You Still Here?
People are also giving me a pain in the past.
I was looking up a former co-worker on Google—I still haven’t learned my lesson with this yet—and I come to find out this person, who hasn’t returned any of my phone calls or emails, who was so clueless about reporting that he or she (cagey bastard, ain’t I?) would ask me how to interview people, is now an editor at a screaming, major honking media company.
So I bet you think I’m jealous or envious or both, don't you?
You’re goddamn right I am. I’m furious, I’m greener than a month old loaf of bed. How dare this person or any person for that matter have a better gig than me?
This is unmitigated bullshit and I demand satisfaction. Maybe I should play one of those numbers, strike it rich and then moon all of humanity from the backseat of my limo. Put this on the top of your world, you sons-of-bitches.
Now I should mention here that I work for a major media company, too, but, of course I’m not satisfied. What--I should be happy with what I have?
I got a call from a headhunter last week. Like all headhunters, she had this great job she wanted to tell me about and while I’m not complaining about my current gig—too much—I always like to hear what else is going out there.
We kicked around the idea of getting together and then she happens to let slip the name of my potential new employer.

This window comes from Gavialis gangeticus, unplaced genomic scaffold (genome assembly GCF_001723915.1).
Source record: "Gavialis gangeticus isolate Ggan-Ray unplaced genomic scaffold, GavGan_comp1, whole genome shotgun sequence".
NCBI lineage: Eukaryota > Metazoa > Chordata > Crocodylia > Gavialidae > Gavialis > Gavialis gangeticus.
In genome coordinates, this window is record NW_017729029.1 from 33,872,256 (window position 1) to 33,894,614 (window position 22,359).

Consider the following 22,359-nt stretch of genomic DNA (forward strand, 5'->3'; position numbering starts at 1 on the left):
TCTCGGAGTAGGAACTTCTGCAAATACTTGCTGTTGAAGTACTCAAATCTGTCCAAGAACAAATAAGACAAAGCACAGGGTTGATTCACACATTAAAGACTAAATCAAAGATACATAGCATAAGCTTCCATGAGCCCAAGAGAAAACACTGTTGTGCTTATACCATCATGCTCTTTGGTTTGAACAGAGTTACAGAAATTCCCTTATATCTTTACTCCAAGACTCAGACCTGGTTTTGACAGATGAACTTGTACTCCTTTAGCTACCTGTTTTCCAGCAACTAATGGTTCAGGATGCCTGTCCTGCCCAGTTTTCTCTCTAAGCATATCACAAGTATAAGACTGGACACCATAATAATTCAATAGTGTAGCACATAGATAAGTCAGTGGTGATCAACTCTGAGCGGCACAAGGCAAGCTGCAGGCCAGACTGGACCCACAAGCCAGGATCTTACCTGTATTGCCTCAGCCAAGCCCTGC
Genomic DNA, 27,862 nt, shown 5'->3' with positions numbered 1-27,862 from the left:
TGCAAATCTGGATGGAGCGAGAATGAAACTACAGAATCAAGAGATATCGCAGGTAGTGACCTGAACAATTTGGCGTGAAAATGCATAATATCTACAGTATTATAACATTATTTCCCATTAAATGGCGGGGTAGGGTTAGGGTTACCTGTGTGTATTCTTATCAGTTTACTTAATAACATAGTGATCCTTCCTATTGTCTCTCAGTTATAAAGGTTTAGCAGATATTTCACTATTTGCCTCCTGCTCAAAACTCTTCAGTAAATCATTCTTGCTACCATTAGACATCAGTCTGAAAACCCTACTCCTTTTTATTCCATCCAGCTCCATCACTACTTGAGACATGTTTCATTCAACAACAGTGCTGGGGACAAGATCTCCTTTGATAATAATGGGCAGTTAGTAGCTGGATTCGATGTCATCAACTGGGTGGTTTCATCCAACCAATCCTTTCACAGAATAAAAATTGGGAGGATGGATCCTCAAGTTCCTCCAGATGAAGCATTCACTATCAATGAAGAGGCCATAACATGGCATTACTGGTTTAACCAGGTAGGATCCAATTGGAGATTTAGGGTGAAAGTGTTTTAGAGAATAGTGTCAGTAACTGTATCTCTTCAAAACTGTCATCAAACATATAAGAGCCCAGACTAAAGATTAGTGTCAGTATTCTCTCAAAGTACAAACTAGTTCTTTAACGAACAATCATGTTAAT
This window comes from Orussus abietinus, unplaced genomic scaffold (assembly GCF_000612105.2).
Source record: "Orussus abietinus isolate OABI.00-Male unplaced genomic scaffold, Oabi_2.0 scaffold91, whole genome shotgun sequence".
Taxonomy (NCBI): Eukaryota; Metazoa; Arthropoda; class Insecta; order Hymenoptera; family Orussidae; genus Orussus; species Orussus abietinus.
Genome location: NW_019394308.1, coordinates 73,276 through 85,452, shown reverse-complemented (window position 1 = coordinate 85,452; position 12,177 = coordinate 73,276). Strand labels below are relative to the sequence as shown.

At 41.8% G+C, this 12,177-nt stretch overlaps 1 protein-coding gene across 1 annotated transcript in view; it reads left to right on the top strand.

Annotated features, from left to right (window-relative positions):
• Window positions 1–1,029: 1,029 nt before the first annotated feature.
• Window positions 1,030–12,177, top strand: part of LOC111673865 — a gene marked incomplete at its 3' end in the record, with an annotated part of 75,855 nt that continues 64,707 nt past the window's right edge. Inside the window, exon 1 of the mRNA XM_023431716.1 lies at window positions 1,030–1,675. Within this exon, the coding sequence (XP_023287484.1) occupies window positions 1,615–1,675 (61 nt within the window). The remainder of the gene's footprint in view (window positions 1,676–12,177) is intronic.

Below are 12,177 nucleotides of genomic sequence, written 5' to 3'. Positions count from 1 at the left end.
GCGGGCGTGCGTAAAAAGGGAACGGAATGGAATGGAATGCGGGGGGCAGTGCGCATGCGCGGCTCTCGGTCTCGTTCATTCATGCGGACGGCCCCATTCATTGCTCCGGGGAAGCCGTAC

“Boo Radley is looking for someone like you.”
“Boo Radley?” I asked in disbelief. “Boo Radley from WTF?”
“Why, yes. Is that a problem?”
Yes, lady, as a matter of fact it is. I know Boo Radley, having had the misfortune of working with him at WTF.
Of course his name really isn’t Boo Radley—though the physical resemblance is there—and our former company wasn’t called WTF. But everything else was all too bloody real.
I thought this clown was out of my life, but here he is turning up like a bad Carpenters’ tune. (Wait a minute--all the Carpenters’ tunes are bad.)
I pulled myself out of the running for this position and told the headhunter to have a nice day. I didn't want anything to do with Boo and I'm sure Boo would feel likewise, so let's put this puppy to rest.
I saw a man on the R train last night studiously fussing with the wire cap on an old beer bottle. He was huge, with a big mustache and wearing a pair of paint-stained black shorts.
Like a lot of people who ride the trains, he wanted to people to notice him so he sang as he worked on his beer bottles.
He wasn't singing any lyrics, just a lot of "dot-ta-dah, dot-ta-dah" stuff, but then I picked up on the tune. It was “Honeymoon Hotel,” a song from Footlight Parade, an old Busby Berkeley musical with Jimmy Cagney that my mother and I used to enjoy together.
We used to laugh at the elaborate sets and dance numbers, all of which were supposed to be taking place live on a stage some place even though there were fade outs and close ups and other sorts of cinematic techniques.
I hadn’t heard that song in…oh, well, you get the idea.
The same movie features the hit “Shanghai Lil,” but the bottle man got off the train before he reached that number.
I still don't know what all the numbers and songs mean, but I know I have to work on my attitude. All this anger, jealousy, or envy, it's not good for a wretch like me.
I have to change my tune.
I got a weather alert on my computer just now telling me the temperature in Brooklyn is 55.5 degrees...